EAST SYRACUSE, N.Y. (WSYR-TV) — An ongoing cycle of teacher shortages is putting some school districts across the state in a tough spot.
Some school districts are scrambling to find enough teachers to ensure every classroom is covered. Something East Syracuse-Minoa is mindful of, with the district staying up to date with its recruitment efforts.
“It has become more challenging in recent years,” said Dr. Donna DeSiato, superintendent of East Syracuse-Minoa Central School District.
A challenge to fill and secure open positions, with New York State’s United Teachers Union reporting teacher education programs have declined 53% since 2009. State officials are estimating more than 180,000 new teachers will be needed in the next 10 years.
“In the teaching ranks alone, we have at least 10 to 15 or more positions right now that we know are open anywhere from pre-k through 12,” said Dr. DeSiato.
Key areas of need are math, science and special education. East Syracuse-Minoa expects that number to grow over the next several months.
“Computer science is also an area. We happen to also have career and technical education programs. So that’s a really very highly-specialized field, so we’re very mindful whenever one of those openings occurs,” said Dr. DeSiato.
The districts say more recently, it’s seen some of the impacts move into areas such as elementary grades or special areas requiring additional degrees, like a school psychologist.
“We used to have literally hundreds and hundreds of applications. Now we may have 40 or 50 applications to where we used to have hundreds in the area of elementary education. But in the areas of math, science, school psychologist, special education teachers, we may have a handful of applications. And we’re competing with all the area districts for those particular candidates,” said Dr. DeSiato.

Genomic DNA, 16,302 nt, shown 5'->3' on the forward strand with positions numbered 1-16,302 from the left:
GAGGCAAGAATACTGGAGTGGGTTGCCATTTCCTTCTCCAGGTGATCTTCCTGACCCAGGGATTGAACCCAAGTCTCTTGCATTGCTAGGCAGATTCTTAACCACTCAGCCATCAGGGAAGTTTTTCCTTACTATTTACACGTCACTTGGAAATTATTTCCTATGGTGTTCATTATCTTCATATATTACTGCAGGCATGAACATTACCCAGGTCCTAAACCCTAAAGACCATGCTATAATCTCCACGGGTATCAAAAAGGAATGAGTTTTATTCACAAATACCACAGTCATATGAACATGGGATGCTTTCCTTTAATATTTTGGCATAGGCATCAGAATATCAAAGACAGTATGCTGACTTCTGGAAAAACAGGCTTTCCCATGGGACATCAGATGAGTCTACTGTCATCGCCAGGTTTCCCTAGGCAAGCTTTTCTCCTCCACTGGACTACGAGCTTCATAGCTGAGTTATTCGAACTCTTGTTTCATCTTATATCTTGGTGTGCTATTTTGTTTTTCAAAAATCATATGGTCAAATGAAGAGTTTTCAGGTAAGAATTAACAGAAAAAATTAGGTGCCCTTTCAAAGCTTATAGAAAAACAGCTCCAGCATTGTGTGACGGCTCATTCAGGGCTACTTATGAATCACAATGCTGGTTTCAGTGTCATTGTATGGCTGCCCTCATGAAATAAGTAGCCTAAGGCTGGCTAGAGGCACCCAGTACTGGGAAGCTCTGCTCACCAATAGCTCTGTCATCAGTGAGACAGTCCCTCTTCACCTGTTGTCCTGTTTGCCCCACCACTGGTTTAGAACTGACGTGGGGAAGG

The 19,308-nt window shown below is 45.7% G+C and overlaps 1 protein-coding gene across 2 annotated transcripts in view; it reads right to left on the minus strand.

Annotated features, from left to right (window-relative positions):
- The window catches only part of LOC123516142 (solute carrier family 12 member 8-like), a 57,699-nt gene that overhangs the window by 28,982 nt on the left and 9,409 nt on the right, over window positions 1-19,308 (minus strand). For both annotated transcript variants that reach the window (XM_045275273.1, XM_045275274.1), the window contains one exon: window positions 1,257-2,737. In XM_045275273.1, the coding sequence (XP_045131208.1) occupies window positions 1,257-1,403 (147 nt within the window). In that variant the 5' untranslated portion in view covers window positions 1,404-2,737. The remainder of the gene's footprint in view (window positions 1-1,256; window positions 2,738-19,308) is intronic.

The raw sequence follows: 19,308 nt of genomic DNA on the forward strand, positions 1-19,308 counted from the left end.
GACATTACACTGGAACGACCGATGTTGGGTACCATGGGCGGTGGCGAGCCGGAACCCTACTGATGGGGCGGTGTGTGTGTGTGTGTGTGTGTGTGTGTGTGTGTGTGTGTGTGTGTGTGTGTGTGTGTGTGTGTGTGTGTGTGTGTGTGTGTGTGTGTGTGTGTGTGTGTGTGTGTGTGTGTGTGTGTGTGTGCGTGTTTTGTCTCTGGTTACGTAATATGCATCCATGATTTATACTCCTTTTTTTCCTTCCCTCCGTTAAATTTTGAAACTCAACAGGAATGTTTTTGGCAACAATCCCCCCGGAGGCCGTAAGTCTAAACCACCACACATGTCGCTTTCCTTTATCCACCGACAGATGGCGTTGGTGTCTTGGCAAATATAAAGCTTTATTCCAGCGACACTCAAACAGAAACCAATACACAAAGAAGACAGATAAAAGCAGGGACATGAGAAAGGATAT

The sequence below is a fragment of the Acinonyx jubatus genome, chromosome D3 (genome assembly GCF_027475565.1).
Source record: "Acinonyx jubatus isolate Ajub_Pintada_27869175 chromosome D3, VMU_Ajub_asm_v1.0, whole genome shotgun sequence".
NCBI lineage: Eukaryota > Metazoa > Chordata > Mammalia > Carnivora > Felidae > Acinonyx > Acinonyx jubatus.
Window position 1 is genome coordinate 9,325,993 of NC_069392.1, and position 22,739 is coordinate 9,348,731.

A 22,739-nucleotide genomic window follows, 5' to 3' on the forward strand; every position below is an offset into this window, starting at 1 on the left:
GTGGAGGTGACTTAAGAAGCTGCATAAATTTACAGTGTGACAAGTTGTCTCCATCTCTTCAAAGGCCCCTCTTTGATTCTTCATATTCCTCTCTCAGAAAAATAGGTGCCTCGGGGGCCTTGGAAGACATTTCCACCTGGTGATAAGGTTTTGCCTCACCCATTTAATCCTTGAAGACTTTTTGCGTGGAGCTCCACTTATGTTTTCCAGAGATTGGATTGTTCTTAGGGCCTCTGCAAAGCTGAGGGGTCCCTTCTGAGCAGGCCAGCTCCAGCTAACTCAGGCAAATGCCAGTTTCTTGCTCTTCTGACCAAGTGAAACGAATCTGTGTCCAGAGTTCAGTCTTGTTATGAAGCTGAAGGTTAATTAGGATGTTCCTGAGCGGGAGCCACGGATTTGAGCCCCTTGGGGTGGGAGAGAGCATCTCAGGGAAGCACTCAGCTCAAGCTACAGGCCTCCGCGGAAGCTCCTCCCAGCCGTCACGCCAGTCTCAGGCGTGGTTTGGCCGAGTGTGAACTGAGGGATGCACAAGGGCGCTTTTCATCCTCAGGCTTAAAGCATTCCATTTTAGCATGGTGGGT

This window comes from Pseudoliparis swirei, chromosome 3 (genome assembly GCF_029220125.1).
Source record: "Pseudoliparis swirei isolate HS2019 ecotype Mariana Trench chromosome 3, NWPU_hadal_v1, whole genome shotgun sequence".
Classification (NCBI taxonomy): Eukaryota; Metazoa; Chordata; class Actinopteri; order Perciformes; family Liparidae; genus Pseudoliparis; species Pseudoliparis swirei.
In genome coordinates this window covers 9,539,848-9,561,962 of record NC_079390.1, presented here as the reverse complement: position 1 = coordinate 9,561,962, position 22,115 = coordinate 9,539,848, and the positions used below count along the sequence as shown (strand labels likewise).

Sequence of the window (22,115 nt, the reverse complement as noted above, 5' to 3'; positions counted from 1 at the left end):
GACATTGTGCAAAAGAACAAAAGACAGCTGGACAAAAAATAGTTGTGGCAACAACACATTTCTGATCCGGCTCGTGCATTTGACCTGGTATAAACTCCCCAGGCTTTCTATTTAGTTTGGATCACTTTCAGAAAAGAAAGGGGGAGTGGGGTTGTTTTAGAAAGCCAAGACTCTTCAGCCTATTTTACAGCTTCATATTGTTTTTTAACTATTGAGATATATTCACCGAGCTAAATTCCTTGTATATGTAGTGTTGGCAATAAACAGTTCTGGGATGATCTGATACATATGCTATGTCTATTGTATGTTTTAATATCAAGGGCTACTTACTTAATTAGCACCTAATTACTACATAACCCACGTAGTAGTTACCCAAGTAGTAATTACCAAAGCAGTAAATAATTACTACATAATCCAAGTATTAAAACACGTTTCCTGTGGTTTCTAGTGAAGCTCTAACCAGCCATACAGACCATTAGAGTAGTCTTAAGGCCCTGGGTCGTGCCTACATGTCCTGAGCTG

COVID-19 plays a major role, but also retirement and just not enough people wanting to into the education field.
“I think we are in a period of time in which people are able to make choices, so we’re constantly recruiting for all of those areas as well,” said Dr. DeSiato.
The district says at this point, it’s confident that all open positions will be filled before the new school year starts in the fall.
“I can say that because I think we also work hard with regard to being a school district that has a very clear plan. We have a predictability, and I think that’s what people are looking for,” Dr. DeSiato said. “I came into this profession to be able to do what I love doing, which is teaching and learning, and I also want to be in a system that’s going to be planning for a future that has a sustainability. So we’re working hard at that so that we can communicate to those who will recruit that are being recruited that this is a place that you’ll want to work and you’ll want to stay so that hopefully you can make an impact here. And we trust that those that we recruit here will make an impact.”
Hoping to ease the burden and fill the ranks.
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